Hans Werner Henze Facts
Hans Werner Henze (born 1926) is a German composer of unusual productivity and diversity of style. He is best known for unorthodox operas such as Boulevard Solitude (1952), with its unique treatment of the "Manon" story used by Puccini, and the comic opera Der junge Lord (1965). His later works show his political affiliation with socialism, as in a requiem for Che Guevara, the Cuban revolutionary.
Born in Gütersloh, Germany, on July 1, 1926, Hans Werner Henze majored in piano and percussion at the Staatsmusikschule in Braunschweig. He was drafted into the Germany army in 1943 and served in the tank corps before being taken prisoner by the British.
Early Training and Work
After World War II, Henze became a student of composer Wolfgang Fortner at Heidelberg. The style of Henze's first mature compositions—a violin sonata, a chamber concerto, and the First Symphony (1947)—was neoclassic in the manner of Igor Stravinsky and Béla Bartók. After his introduction to the 12-tone technique, Henze's next scores showed his mastery of this technique: the piano variations and a violin concerto (1948); Symphonies no. 2 (1949) and no. 3 (1951); a piano concerto (1950); The Idiot (1952), a ballet; the First String Quartet (1952); and a Wind Quintet (1953). He also exploited jazz idioms in Jack Pudding (1951) and Maratona di danza (1956).
Henze was musical director of the German Theater in Konstanz (1948-1950) and composer and adviser on ballet for the Wiesbaden State Theater (1950-1952).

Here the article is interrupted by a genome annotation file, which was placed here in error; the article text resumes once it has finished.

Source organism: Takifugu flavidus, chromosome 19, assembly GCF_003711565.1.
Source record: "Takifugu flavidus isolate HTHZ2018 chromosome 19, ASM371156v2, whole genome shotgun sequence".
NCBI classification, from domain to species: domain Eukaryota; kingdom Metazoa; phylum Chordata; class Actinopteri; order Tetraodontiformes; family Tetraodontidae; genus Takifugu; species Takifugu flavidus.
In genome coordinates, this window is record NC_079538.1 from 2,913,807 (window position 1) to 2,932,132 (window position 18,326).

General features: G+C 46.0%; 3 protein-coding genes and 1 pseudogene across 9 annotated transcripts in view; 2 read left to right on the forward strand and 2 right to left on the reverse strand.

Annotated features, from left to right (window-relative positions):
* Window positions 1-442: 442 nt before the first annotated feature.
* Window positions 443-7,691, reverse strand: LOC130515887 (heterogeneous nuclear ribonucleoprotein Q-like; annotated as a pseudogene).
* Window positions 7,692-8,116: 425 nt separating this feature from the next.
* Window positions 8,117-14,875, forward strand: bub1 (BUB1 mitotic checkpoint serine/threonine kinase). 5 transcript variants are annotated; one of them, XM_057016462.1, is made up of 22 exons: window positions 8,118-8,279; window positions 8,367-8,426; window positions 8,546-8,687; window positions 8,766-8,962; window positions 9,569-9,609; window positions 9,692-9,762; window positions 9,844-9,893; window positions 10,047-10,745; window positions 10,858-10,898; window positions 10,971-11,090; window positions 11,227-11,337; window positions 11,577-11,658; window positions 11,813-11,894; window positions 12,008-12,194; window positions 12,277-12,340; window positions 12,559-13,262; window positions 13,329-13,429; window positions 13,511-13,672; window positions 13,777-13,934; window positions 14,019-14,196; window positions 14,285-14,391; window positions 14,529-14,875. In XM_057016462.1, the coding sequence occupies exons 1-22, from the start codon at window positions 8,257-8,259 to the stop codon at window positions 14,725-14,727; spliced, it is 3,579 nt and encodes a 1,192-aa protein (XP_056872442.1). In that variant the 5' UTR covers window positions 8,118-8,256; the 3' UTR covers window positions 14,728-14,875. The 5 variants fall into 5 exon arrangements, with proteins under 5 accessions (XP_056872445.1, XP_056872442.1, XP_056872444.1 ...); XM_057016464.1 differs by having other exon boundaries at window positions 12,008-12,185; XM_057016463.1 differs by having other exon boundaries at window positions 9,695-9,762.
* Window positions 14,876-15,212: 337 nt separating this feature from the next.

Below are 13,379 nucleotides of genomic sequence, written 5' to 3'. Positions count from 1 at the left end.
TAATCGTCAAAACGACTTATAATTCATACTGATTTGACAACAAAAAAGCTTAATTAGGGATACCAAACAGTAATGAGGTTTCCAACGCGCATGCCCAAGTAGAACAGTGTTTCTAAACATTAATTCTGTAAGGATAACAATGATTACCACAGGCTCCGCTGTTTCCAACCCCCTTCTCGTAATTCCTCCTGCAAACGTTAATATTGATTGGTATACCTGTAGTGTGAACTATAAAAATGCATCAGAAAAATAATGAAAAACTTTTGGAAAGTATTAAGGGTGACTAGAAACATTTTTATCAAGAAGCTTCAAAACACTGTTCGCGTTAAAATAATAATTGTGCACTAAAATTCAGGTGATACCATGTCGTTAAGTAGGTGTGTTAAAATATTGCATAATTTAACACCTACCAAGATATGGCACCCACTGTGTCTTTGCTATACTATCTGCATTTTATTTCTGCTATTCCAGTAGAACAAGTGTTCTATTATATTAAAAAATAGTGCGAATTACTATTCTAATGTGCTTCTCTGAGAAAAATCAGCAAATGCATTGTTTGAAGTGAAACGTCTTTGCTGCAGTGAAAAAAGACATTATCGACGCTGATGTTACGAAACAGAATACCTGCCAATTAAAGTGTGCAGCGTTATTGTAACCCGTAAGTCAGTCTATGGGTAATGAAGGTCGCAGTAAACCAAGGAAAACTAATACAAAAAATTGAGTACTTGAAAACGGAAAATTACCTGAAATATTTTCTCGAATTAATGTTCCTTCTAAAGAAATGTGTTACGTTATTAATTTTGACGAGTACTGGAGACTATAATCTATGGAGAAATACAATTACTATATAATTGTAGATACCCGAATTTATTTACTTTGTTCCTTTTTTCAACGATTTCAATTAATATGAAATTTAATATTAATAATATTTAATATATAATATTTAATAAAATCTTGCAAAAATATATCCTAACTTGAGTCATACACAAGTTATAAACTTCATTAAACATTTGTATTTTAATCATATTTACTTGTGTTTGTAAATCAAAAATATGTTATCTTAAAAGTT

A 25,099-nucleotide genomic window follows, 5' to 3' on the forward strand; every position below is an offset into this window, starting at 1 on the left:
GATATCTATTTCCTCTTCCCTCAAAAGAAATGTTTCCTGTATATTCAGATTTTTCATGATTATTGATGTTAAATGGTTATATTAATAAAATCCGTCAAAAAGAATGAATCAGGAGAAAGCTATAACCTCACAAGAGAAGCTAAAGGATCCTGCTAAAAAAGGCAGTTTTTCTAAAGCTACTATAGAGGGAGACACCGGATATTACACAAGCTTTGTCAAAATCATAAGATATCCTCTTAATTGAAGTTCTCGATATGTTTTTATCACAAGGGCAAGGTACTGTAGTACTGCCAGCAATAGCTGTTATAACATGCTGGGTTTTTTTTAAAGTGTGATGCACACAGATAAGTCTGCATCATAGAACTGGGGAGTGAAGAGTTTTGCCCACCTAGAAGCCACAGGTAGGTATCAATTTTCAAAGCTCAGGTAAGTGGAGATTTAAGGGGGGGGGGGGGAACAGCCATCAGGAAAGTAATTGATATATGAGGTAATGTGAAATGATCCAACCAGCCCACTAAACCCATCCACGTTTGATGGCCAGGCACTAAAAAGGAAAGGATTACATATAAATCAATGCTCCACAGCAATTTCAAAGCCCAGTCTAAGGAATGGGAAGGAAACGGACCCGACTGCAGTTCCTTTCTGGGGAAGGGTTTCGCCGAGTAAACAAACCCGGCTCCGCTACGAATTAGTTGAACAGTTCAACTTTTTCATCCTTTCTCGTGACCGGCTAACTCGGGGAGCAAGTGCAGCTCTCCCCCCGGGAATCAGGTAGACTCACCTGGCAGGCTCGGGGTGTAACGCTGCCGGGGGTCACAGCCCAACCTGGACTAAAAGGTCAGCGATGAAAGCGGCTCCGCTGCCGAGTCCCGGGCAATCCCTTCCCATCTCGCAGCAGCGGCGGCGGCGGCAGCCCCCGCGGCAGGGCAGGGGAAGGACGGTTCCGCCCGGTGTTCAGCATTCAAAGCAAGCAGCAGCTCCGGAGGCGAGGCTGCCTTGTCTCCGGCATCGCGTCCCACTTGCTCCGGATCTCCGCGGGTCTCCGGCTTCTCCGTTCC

Later Work and Awards
Henze considers his opera Knig Hirsch (1952-1956) and the Fourth Symphony (1955-1963) as the end of his "exploratory" period. In his later compositions many styles and techniques are assimilated, including polytonality, neoclassicism, romanticism with elements of jazz, and an Italianate lyricism. Out of these, says Joseph Machlis (1961), Henze "forged an original language marked by brilliance of instrumentation, rhythmic urgency, and lyric intensity." His theatrical works, especially, aroused heated controversy because of the bold librettos and astringent musical idiom.
In 1959 Henze won the Berlin Kunstpreis and in 1962 the Grand Prize for Artists at Hanover. In 1961 he became professor of composition at the Mozarteum in Salzburg.
Henze's important compositions include Undine (1958), a ballet; The Prince of Homburg (1960), a semihistorical opera; Elegy for Young Lovers (1961), with a libretto by W.H. Auden and Chester Kallman; and The Bassarids (1966), an opera with a libretto by Auden and Kallman, which many consider Henze's most felicitous score. He also wrote the Second Piano Concerto (1968); an oratorio, Das Floss der Medusa (1969); Concerto for Double Bass (1969); and the opera El Cimarron (1970).
In 1963 Henze remarked: "The twelve-tone problem does not now play a great part in my music. … I have always been concerned with musical substance, particularly with melody, and have tended to express the most difficult musical processes in the simplest forms I could devise. My music has as much to offer the naive listener as it has for the expert who can base his judgment on extensive technical knowledge."
Henze visited the United States in 1963 for the world premiere of his Fifth Symphony, performed by the New York Philharmonic for the inaugural of Lincoln Center for the Performing Arts in New York City.
Hans Werner Henze continues to capture the attention of music critics. The English National Opera celebrated his 70th birthday in 1996 by performing some of his works. His Symphony no. 7, which was called "bone-rattling and exciting," was reviewed in Stereo Review (April 1994), by David Patrick Stearns, who claims that Henze has "been through more stylistic changes than Madonna."
Further Reading on Hans Werner Henze
David Ewen, The World of Twentieth-Century Music (1968), treats Henze briefly but thoughtfully and analyzes six major works; Joseph Machlis, Introduction to Contemporary Music (1961), and Otto Deri, Exploring Twentieth-Century Music (1968), are good background studies.
Additional Biography Sources
Stereo Review, April 1994. □